One of the voting members said his decision not to recommend the Medal of Honor came down in large part to one thing: Plumlee's rank. Then a staff sergeant, Plumlee was expected to be a leader once the Taliban attacked rather than "a private who would be seized by the moment and take extremely valorous and courageous action," the board member told the inspector general, according to the report.
"One' s a leader. One's a Soldier," the member said, according to the report. "And so when I looked at the circumstances and, although the battle was ferocious and unfortunately a couple members were killed, I just thought that it wasn't a sufficient level for the Medal of Honor based off of the individual and the circumstances and that, I just felt there was an expectation of a leader who did a phenomenal job, that there was something more that [the nominee] needed to have done in order to, in my mind, to make a recommendation for a Medal of Honor."
Another board member told the IG that he had concerns about the lack of detail in witness statements that were submitted on Plumlee's behalf.
As the recommendation continued to make its way through the Army's bureaucracy, the CID investigation of Plumlee became known, Army officials said. Some other commanders in Plumlee's chain of command recommended against the Medal of Honor, but the soldier found an advocate in July 2015 in Lt. Gen. James C. McConville, who had just taken over as the Army's deputy chief of staff for personnel, known as the "G-1." Despite the decorations board calling for a Silver Star, he recommended a Medal of Honor.
"LTG McConville stated that he believed the nominee's actions were worthy of the MOH; however, after reading the award recommendation packet, he was not sure that a reader would fully grasp what really happened during the firefight," the IG report said. "He stated that MOH award recommendations must be constructed to 'make sure people fully understand the level of valor that was involved.'"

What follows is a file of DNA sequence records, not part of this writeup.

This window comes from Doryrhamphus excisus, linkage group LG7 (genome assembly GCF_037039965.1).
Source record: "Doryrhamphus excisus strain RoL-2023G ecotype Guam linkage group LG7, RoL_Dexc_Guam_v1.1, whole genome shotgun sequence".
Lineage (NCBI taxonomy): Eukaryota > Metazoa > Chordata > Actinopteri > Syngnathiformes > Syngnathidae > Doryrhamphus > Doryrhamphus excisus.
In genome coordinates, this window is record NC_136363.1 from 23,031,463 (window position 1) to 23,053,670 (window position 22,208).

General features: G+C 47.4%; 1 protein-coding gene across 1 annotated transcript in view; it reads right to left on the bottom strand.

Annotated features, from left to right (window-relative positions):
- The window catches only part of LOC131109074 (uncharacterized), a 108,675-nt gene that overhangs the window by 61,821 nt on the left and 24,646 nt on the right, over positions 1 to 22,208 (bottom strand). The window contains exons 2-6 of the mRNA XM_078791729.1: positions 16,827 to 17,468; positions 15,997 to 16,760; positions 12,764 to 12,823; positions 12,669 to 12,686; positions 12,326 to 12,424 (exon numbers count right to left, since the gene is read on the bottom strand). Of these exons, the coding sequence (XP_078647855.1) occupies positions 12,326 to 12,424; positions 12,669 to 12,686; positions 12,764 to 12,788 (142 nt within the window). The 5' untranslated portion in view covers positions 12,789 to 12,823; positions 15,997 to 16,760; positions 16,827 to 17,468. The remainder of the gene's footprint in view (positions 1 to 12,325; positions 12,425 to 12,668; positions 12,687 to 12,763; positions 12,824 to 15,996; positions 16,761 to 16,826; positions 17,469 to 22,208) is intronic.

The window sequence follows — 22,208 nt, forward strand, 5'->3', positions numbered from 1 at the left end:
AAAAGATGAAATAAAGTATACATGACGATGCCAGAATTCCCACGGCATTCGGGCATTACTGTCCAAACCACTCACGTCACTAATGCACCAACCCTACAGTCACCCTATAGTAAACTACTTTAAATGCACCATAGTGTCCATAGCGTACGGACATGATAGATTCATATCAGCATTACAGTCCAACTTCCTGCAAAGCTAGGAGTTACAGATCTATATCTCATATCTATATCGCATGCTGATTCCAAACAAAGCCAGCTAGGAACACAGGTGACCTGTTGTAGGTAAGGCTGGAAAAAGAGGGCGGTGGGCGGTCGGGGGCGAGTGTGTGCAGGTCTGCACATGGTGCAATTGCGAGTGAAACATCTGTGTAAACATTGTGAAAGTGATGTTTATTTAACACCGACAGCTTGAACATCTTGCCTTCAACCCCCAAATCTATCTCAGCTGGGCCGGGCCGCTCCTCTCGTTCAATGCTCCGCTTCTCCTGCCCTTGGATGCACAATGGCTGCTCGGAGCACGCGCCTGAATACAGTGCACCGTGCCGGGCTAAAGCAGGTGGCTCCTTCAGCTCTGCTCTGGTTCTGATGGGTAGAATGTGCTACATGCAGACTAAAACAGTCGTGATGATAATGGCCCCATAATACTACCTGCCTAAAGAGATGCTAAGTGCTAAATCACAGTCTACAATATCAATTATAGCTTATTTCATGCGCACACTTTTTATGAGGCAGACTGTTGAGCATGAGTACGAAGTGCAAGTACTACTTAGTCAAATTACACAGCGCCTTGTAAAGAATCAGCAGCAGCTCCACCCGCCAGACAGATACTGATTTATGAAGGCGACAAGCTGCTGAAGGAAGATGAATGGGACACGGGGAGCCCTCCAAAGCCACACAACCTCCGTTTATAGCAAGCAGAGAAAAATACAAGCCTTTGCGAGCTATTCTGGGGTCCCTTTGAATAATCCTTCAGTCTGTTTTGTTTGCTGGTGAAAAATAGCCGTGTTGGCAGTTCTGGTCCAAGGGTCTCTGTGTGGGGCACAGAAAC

The Silver Star recommendation ultimately received a positive recommendation from Gen. Raymond T. Odierno, then the Army chief of staff, and approval from then-Army Secretary John McHugh.
Cynthia Smith, an Army spokeswoman at the Pentagon, said Wednesday that the IG report speaks for itself. She declined to answer whether it is fair that when reviewing valor award recommendations, the service may consider similar actions by soldiers of different ranks differently. She also declined to say whether the Army will consider Plumlee again for the Medal of Honor.
Joe Kasper, a spokesman for Hunter, said that the comments of members on the decorations board show "enormous amounts of personal prejudice" in how valor awards are approved.
"In essence what he's saying is, 'If this was a private, it would rate the Medal of Honor, but because we expect our NCOs to do valorous things it doesn't,'" Kasper said. "That person should be looking at the actions alone."
As part of its findings, the inspector general recommended that the Army consider developing a valor award eyewitness statement form that includes an "appropriate explanation of valor award criteria" and ask witnesses to provide enough facts and details about how a nominee's actions to meet the standards required for an award. The IG also called for the Army to consider requiring that valor award recommendations include statements from all eyewitnesses. It is not clear whether the Army will do so.